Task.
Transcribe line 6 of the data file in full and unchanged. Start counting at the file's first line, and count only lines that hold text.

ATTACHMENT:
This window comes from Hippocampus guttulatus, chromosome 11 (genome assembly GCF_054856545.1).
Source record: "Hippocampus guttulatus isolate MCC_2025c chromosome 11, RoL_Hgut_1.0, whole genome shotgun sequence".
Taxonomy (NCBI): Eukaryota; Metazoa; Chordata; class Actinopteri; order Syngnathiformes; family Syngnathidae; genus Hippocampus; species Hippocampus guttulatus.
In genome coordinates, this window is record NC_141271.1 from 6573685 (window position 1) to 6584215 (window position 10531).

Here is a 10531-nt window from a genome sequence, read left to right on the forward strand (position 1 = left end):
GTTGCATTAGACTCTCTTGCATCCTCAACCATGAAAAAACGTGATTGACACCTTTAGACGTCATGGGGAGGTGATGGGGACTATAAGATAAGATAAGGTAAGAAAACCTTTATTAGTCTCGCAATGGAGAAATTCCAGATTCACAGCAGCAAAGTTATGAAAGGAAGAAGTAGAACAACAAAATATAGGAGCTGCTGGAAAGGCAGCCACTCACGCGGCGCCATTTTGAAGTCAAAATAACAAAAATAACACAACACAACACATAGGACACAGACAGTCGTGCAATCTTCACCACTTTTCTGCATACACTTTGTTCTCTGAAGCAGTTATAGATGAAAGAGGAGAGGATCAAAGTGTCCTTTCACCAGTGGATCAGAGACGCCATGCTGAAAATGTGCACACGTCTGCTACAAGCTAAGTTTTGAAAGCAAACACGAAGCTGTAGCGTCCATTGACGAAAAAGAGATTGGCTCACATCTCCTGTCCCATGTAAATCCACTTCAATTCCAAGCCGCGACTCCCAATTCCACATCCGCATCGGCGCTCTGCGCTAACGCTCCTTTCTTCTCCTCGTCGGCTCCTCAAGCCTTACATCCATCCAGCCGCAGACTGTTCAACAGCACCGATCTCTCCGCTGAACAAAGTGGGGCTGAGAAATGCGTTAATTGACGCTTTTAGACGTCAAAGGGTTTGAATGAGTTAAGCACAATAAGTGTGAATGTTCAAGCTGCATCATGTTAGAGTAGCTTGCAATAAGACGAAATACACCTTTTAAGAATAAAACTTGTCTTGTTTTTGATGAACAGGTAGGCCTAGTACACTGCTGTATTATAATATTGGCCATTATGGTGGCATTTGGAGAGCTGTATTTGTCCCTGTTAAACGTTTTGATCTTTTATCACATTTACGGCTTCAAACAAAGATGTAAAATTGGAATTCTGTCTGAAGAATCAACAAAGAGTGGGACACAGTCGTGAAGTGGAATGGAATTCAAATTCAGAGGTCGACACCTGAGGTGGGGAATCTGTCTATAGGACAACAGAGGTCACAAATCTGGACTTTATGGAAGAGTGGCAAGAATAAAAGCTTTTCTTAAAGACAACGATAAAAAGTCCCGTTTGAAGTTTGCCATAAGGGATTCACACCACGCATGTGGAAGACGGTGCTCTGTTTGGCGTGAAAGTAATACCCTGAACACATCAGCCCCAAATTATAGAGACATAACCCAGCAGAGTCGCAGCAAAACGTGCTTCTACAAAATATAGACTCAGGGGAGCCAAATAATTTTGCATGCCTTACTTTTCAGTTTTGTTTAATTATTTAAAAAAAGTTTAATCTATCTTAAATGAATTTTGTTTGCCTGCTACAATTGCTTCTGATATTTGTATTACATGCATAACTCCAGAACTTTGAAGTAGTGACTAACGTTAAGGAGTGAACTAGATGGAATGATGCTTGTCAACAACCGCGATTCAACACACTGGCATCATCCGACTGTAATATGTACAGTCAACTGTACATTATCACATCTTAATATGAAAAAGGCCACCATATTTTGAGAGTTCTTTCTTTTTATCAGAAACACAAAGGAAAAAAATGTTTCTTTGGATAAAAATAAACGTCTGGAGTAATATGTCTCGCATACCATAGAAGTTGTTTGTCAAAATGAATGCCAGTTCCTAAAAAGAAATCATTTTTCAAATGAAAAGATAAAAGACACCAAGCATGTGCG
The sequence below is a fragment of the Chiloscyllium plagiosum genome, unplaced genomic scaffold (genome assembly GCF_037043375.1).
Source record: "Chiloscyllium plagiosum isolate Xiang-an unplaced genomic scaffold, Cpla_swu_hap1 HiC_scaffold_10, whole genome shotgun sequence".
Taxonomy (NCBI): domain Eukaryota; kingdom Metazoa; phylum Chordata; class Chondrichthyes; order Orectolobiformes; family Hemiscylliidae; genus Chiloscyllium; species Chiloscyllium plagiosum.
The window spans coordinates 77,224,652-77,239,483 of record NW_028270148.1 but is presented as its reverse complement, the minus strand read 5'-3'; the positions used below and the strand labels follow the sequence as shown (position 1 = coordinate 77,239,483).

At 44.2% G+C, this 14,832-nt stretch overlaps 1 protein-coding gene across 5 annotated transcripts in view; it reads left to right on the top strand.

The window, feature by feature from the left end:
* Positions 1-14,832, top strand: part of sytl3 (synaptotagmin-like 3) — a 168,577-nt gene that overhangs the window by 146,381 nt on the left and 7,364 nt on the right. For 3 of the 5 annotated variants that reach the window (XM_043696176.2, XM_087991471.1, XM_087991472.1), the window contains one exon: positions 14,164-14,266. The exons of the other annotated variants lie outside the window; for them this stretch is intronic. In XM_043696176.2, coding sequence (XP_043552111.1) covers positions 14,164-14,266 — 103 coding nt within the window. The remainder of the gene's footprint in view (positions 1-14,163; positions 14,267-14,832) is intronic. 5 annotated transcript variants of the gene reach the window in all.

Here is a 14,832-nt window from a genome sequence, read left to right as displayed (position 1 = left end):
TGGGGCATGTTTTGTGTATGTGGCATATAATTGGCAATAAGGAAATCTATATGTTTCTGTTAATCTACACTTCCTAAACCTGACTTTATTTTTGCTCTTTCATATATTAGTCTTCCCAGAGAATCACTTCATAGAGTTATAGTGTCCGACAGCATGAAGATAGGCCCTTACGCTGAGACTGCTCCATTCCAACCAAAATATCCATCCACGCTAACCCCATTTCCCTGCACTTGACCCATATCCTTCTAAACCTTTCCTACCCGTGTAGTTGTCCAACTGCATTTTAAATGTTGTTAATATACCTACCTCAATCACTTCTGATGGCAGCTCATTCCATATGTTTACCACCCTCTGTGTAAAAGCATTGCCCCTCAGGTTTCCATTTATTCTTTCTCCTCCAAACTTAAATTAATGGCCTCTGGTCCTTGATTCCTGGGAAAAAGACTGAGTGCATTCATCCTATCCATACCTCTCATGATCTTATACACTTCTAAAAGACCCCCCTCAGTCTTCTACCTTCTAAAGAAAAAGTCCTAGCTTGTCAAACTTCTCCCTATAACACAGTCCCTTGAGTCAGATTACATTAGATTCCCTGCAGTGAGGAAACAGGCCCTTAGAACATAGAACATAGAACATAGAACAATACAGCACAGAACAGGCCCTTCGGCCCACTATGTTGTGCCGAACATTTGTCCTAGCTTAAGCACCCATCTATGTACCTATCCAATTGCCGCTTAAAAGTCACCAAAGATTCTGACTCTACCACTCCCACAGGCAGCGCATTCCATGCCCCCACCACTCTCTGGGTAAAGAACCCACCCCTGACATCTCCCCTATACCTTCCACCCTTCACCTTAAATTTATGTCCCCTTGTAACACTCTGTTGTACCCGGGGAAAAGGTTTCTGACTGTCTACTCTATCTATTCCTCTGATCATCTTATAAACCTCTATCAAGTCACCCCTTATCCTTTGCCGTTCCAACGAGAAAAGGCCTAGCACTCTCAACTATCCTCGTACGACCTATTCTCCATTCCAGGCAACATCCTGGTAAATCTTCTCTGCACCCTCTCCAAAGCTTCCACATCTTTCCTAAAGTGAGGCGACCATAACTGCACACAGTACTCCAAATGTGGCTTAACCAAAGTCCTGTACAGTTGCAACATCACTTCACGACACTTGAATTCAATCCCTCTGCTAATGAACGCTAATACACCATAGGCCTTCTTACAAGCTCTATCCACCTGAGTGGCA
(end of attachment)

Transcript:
GTTGCATTAGACTCTCTTGCATCCTCAACCATGAAAAAACGTGATTGACACCTTTAGACGTCATGGGGAGGTGATGGGGACTATAAGATAAGATAAGGTAAGAAAACCTTTATTAGTCTCGCAATGGAGAAATTCCAGATTCACAGCAGCAAAGTTATGAAAGGAAGAAGTAGAACAACAAAATATAGGAGCTGCTGGAAAGGCAGCCACTCACGCGGCGCCATTTTGAAGTCAAAATAACAAAAATAACACAACACAACACATAGGACACAGACAGTCGTGCAATCTTCACCACTTTTCTGCATACACTTTGTTCTCTGAAGCAGTTATAGATGAAAGAGGAGAGGATCAAAGTGTCCTTTCACCAGTGGATCAGAGACGCCATGCTGAAAATGTGCACACGTCTGCTACAAGCTAAGTTTTGAAAGCAAACACGAAGCTGTAGCGTCCATTGACGAAAAAGAGATTGGCTCACATCTCCTGTCCCATGTAAATCCACTTCAATTCCAAGCCGCGACTCCCAATTCCACATCCGCATCGGCGCTCTGCGCTAACGCTCCTTTCTTCTCCTCGTCGGCTCCTCAAGCCTTACATCCATCCAGCCGCAGACTGTTCAACAGCACCGATCTCTCCGCTGAACAAAGTGGGGCTGAGAAATGCGTTAATTGACGCTTTTAGACGTCAAAGGGTTTGAATGAGTTAAGCACAATAAGTGTGAATGTTCAAGCTGCATCATGTTAGAGTAGCTTGCAATAAGACGAAATACACCTTTTAAGAATAAAACTTGTCTTGTTTTTGATGAACAGGTAGGCCTAGTACACTGCTGTATTATAATATTGGCCATTATGGTGGCATTTGGAGAGCTGTATTTGTCCCTGTTAAACGTTTTGATCTTTTATCACATTTACGGCTTCAAACAAAGATGTAAAATTGGAATTCTGTCTGAAGAATCAACAAAGAGTGGGACACAGTCGTGAAGTGGAATGGAATTCAAATTCAGAGGTCGACACCTGAGGTGGGGAATCTGTCTATAGGACAACAGAGGTCACAAATCTGGACTTTATGGAAGAGTGGCAAGAATAAAAGCTTTTCTTAAAGACAACGATAAAAAGTCCCGTTTGAAGTTTGCCATAAGGGATTCACACCACGCATGTGGAAGACGGTGCTCTGTTTGGCGTGAAAGTAATACCCTGAACACATCAGCCCCAAATTATAGAGACATAACCCAGCAGAGTCGCAGCAAAACGTGCTTCTACAAAATATAGACTCAGGGGAGCCAAATAATTTTGCATGCCTTACTTTTCAGTTTTGTTTAATTATTTAAAAAAAGTTTAATCTATCTTAAATGAATTTTGTTTGCCTGCTACAATTGCTTCTGATATTTGTATTACATGCATAACTCCAGAACTTTGAAGTAGTGACTAACGTTAAGGAGTGAACTAGATGGAATGATGCTTGTCAACAACCGCGATTCAACACACTGGCATCATCCGACTGTAATATGTACAGTCAACTGTACATTATCACATCTTAATATGAAAAAGGCCACCATATTTTGAGAGTTCTTTCTTTTTATCAGAAACACAAAGGAAAAAAATGTTTCTTTGGATAAAAATAAACGTCTGGAGTAATATGTCTCGCATACCATAGAAGTTGTTTGTCAAAATGAATGCCAGTTCCTAAAAAGAAATCATTTTTCAAATGAAAAGATAAAAGACACCAAGCATGTGCG